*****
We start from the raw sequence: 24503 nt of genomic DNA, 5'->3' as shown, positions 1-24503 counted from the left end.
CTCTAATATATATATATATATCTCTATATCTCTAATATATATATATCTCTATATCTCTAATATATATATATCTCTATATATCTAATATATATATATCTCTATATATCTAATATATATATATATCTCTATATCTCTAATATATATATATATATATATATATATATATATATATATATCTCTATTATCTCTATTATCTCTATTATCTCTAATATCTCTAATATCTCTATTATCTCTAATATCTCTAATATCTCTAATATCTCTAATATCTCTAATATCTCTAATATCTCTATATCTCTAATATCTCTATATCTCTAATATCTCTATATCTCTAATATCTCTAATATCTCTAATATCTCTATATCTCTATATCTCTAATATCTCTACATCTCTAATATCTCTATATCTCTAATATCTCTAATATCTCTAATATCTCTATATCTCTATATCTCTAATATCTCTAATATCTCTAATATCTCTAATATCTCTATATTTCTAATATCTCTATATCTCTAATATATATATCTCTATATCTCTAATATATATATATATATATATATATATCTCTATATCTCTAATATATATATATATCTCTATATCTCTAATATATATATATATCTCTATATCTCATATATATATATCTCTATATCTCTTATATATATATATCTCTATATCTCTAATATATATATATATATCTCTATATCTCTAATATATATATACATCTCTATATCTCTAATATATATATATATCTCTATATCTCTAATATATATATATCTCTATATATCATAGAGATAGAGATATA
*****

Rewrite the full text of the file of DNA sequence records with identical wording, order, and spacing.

We start from the raw sequence: 24503 nt of genomic DNA, 5'->3' as shown, positions 1-24503 counted from the left end.
CTCTAATATATATATATATATCTCTATATCTCTAATATATATATATCTCTATATCTCTAATATATATATATCTCTATATATCTAATATATATATATCTCTATATATCTAATATATATATATATCTCTATATCTCTAATATATATATATATATATATATATATATATATATATATATCTCTATTATCTCTATTATCTCTATTATCTCTAATATCTCTAATATCTCTATTATCTCTAATATCTCTAATATCTCTAATATCTCTAATATCTCTAATATCTCTAATATCTCTATATCTCTAATATCTCTATATCTCTAATATCTCTATATCTCTAATATCTCTAATATCTCTAATATCTCTATATCTCTATATCTCTAATATCTCTACATCTCTAATATCTCTATATCTCTAATATCTCTAATATCTCTAATATCTCTATATCTCTATATCTCTAATATCTCTAATATCTCTAATATCTCTAATATCTCTATATTTCTAATATCTCTATATCTCTAATATATATATCTCTATATCTCTAATATATATATATATATATATATATATCTCTATATCTCTAATATATATATATATCTCTATATCTCTAATATATATATATATCTCTATATCTCATATATATATATCTCTATATCTCTTATATATATATATCTCTATATCTCTAATATATATATATATATCTCTATATCTCTAATATATATATACATCTCTATATCTCTAATATATATATATATCTCTATATCTCTAATATATATATATCTCTATATATCATAGAGATAGAGATATA